Phyllis Schlafly

U.S. Supreme Court Justice Ruth Bader Ginsburg recently joined U.S. Sen. Hillary Rodham Clinton, D-N.Y., former U.S. Attorney General Janet Reno, anti-Pledge-of-Allegiance Judge Stephen Reinhardt and other like-minded liberals and feminists to launch a new organization called the American Constitution Society.

Its mission is to challenge The Federalist Society for Law and Public Policy Studies, which promotes the nomination of judges who believe in the U.S. Constitution and in the U.S. system of federalism.

The left doesn't believe the Constitution should be the bench mark of court decisions or that we should abide by the requirement that "all legislative powers" belong to Congress. Liberals believe new rights should be invented and public policies dictated by supposedly more enlightened judges.

At any rate, it is easier to get life-tenured judges than democratically elected legislatures to adopt leftist policies. That is the undercurrent driving the Democrats' filibuster against President Bush's judicial nominees.

Ginsburg's writing and speaking style is usually somewhere between convoluted and obscure, but she delighted the new group with a noteworthy triple-entendre. Referring to Supreme Court decisions, she urged us to get rid of "the Lone Ranger mentality."

First, this was clearly a cut at the president because he is closely associated with the word ranger. He once was a part owner of Major League Baseball's Texas Rangers and his top-of-the-line fund-raisers are affectionately called rangers.

Second, Ginsburg's remark was a not-so-subtle sneer at the president's foreign policy, which has been impudently criticized by snooty Europeans for its unilateralism and "cowboy" approach. Ginsburg bragged that the Supreme Court is "becoming more open to international law perspectives," looking to United Nations treaties and foreign courts for guidance in deciding gay rights, death penalty and affirmative action cases.

Third, Ginsburg's comment was indelibly characteristic of the biased language of radical feminists who hate everything masculine. The Lone Ranger and the Texas Rangers, God bless them, are very masculine.

Because of her low-key manner, many people fail to realize what an extreme feminist Ginsburg is, but she laid it all out before she ascended to the Supreme Court in her book "Sex Bias in the U.S. Code." It was filled with radical feminist demands, such as assigning women to military combat duty, affirmative action for women in the armed services, federal financing of comprehensive day care and the sex integration of the Boy Scouts and the Girl Scouts.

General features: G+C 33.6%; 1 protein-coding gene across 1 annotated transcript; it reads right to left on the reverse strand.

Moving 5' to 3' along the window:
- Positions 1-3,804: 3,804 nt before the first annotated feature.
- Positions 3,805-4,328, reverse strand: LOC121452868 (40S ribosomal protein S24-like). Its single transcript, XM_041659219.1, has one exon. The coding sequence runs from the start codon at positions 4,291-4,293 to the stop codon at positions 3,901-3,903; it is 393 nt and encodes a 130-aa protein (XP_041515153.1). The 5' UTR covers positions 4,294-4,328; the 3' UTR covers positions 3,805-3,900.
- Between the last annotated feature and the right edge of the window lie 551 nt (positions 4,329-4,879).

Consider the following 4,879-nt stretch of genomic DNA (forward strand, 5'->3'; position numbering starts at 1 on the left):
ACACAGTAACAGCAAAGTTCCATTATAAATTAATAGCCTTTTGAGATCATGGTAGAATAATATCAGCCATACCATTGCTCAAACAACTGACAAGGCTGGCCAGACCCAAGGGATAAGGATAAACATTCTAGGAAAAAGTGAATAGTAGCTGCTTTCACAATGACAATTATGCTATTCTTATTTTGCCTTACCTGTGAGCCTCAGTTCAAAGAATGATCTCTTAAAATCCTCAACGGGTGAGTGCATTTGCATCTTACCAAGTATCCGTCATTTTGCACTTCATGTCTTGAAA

The real purpose of the new American Constitution Society is to recruit candidates for the federal judiciary who will continue the current Supreme Court's custom of deciding cases on the basis of the justices' own policy preferences rather than by referring to the Constitution. In this year's shocking decisions, the high court abandoned all pretense of basing rulings on what the Constitution allows or forbids.

Some liberals openly preach the "evolution" of the Constitution, or assert that judges are merely translating obsolete language into a "living" Constitution. Harvard Professor Laurence Tribe is more blunt. He calls it the "free-form method."

This spring, the Supreme Court dealt devastating blows to long-standing U.S. laws and beliefs about morals and about a just society. The high court did this without advancing any argument that reasonably relates to the Constitution. The court struck down our right to legislate against immoral actions (Lawrence v. Texas), and the high court exalted diversity as a new rule that trumps non-discrimination on account of race (Grutter v. Bollinger).

No constitutional argument justifies those two decisions that create new rights of sodomy and reverse racial discrimination. They evolved out of the social preferences of the shifting majorities of justices and their pandering to the liberal elite.

Ginsburg's tour de force to aid the feminist campaign against everything masculine was her sudden discovery in 1996 of a new right for women to enroll in the Virginia Military Institute. Nobody else had detected that right in the Constitution for 157 years.

Ginsburg has long been on record as wanting cases to be decided on her version of what she calls "the equality principle," rather than on the Constitution. Her "equality" notions include the right to abortion at taxpayer expense, which the Supreme Court rejected in 1980, and a mindless gender neutrality that would include eliminating the concept of "breadwinning husband" and "dependent, homemaking wife."

Ginsburg's influence is clearly seen in another 2003 decision that shocked observers, Nevada Department of Human Resources v. Hibbs. The court's tirade against stereotypes (a word used 19 times) that supposedly "forced women to continue to assume the role of primary family care giver" was based on feminist fantasies about a gender-neutral society, not on the Constitution.

When will the American people call a halt to the tyranny of the imperial judiciary and restore "all legislative powers" to the legislatures? Will that happen if some court presumes to invent a new right of same-sex marriage?


Phyllis Schlafly

Phyllis Schlafly is a national leader of the pro-family movement, a nationally syndicated columnist and author of Feminist Fantasies.
 
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